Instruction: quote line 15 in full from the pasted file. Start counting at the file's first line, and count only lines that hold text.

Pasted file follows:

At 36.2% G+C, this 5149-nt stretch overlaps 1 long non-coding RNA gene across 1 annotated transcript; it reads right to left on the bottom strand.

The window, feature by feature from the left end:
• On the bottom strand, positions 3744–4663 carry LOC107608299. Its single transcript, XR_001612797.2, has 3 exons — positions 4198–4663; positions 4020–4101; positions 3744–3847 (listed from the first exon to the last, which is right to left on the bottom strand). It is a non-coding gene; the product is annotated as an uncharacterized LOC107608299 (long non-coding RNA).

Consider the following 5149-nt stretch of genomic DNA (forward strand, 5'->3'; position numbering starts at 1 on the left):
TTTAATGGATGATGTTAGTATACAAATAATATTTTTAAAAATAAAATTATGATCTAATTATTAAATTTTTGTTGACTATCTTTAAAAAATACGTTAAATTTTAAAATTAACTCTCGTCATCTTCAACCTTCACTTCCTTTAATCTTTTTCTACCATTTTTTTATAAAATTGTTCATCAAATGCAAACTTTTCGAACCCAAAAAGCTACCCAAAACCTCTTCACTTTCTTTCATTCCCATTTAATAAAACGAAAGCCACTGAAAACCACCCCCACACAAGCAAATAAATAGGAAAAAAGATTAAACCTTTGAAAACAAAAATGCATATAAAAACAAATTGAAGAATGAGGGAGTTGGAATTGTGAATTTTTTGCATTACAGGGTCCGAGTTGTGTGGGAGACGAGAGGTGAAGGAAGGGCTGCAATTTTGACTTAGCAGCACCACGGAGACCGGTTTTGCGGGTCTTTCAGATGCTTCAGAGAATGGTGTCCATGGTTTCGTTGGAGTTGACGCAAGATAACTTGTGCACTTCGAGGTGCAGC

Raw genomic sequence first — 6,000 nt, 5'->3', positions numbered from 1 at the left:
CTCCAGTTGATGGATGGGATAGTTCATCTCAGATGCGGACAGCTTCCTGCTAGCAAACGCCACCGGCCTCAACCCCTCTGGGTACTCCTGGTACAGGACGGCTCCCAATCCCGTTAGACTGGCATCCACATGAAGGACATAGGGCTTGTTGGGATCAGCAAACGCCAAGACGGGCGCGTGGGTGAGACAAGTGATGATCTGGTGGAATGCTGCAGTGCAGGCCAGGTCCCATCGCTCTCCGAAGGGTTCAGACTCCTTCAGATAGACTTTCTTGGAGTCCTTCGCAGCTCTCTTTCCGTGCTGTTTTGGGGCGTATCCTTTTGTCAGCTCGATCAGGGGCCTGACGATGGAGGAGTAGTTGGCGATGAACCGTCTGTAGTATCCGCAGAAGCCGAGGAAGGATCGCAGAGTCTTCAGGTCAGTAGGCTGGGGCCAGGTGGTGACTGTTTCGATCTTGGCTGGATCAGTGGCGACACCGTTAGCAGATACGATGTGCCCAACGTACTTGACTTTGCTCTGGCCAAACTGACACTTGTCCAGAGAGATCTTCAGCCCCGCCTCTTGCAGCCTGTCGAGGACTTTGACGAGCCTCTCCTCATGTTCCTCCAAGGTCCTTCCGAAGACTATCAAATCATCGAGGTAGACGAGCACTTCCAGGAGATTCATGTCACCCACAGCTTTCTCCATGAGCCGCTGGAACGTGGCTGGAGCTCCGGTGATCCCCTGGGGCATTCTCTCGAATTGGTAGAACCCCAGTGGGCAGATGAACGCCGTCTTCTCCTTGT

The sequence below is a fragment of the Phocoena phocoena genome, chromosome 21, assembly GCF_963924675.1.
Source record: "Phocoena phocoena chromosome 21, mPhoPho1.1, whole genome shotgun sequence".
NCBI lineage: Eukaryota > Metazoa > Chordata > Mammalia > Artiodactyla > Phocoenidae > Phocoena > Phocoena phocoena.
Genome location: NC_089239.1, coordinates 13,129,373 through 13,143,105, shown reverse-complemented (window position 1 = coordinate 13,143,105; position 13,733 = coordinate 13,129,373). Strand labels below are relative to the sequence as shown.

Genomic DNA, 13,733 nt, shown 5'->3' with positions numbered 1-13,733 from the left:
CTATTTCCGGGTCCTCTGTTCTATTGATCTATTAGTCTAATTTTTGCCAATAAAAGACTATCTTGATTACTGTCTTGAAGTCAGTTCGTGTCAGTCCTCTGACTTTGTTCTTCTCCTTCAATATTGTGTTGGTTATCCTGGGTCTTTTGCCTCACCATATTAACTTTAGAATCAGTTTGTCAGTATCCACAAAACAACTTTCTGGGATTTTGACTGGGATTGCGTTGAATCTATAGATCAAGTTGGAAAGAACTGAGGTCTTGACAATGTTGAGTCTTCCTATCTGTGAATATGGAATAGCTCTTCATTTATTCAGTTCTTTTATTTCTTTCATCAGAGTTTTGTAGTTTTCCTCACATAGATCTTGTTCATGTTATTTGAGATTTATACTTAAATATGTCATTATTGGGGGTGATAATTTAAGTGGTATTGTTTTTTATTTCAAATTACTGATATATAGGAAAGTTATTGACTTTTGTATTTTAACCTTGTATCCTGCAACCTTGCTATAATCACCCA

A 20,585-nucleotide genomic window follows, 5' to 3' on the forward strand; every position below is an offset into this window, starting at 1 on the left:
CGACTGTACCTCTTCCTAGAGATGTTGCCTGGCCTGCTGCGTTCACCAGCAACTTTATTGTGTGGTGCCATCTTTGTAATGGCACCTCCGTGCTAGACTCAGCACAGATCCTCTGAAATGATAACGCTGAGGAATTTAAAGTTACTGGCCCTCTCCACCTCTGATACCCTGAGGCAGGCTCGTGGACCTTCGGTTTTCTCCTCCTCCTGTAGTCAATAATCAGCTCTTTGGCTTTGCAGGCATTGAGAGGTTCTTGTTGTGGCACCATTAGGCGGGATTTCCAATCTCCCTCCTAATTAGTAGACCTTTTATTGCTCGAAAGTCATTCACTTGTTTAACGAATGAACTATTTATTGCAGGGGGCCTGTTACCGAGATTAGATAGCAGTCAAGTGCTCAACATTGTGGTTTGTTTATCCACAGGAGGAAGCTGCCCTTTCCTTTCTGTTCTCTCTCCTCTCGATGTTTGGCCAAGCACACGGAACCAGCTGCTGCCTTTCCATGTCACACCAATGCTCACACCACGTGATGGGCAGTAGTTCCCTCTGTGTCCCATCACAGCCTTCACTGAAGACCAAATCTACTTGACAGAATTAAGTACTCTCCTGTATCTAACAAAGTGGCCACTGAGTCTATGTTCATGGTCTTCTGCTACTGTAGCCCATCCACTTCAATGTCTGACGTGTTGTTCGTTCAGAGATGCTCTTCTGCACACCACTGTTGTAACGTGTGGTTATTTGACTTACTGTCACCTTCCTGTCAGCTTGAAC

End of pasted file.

CGACTGTACCTCTTCCTAGAGATGTTGCCTGGCCTGCTGCGTTCACCAGCAACTTTATTGTGTGGTGCCATCTTTGTAATGGCACCTCCGTGCTAGACTCAGCACAGATCCTCTGAAATGATAACGCTGAGGAATTTAAAGTTACTGGCCCTCTCCACCTCTGATACCCTGAGGCAGGCTCGTGGACCTTCGGTTTTCTCCTCCTCCTGTAGTCAATAATCAGCTCTTTGGCTTTGCAGGCATTGAGAGGTTCTTGTTGTGGCACCATTAGGCGGGATTTCCAATCTCCCTCCTAATTAGTAGACCTTTTATTGCTCGAAAGTCATTCACTTGTTTAACGAATGAACTATTTATTGCAGGGGGCCTGTTACCGAGATTAGATAGCAGTCAAGTGCTCAACATTGTGGTTTGTTTATCCACAGGAGGAAGCTGCCCTTTCCTTTCTGTTCTCTCTCCTCTCGATGTTTGGCCAAGCACACGGAACCAGCTGCTGCCTTTCCATGTCACACCAATGCTCACACCACGTGATGGGCAGTAGTTCCCTCTGTGTCCCATCACAGCCTTCACTGAAGACCAAATCTACTTGACAGAATTAAGTACTCTCCTGTATCTAACAAAGTGGCCACTGAGTCTATGTTCATGGTCTTCTGCTACTGTAGCCCATCCACTTCAATGTCTGACGTGTTGTTCGTTCAGAGATGCTCTTCTGCACACCACTGTTGTAACGTGTGGTTATTTGACTTACTGTCACCTTCCTGTCAGCTTGAAC